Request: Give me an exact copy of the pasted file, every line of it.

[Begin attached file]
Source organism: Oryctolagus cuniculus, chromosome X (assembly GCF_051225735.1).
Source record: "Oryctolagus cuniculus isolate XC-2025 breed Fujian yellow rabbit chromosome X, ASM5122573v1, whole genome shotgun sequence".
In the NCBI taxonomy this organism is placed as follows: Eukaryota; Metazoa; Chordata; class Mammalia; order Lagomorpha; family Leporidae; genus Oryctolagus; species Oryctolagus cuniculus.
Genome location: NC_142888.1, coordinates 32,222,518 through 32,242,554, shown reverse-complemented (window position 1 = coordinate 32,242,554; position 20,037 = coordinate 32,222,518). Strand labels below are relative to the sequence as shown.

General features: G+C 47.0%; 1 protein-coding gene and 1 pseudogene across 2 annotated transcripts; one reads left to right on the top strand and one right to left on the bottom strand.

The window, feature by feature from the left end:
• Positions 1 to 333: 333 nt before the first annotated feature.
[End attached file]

Source organism: Oryctolagus cuniculus, chromosome X (assembly GCF_051225735.1).
Source record: "Oryctolagus cuniculus isolate XC-2025 breed Fujian yellow rabbit chromosome X, ASM5122573v1, whole genome shotgun sequence".
In the NCBI taxonomy this organism is placed as follows: Eukaryota; Metazoa; Chordata; class Mammalia; order Lagomorpha; family Leporidae; genus Oryctolagus; species Oryctolagus cuniculus.
Genome location: NC_142888.1, coordinates 32,222,518 through 32,242,554, shown reverse-complemented (window position 1 = coordinate 32,242,554; position 20,037 = coordinate 32,222,518). Strand labels below are relative to the sequence as shown.

General features: G+C 47.0%; 1 protein-coding gene and 1 pseudogene across 2 annotated transcripts; one reads left to right on the top strand and one right to left on the bottom strand.

The window, feature by feature from the left end:
• Positions 1 to 333: 333 nt before the first annotated feature.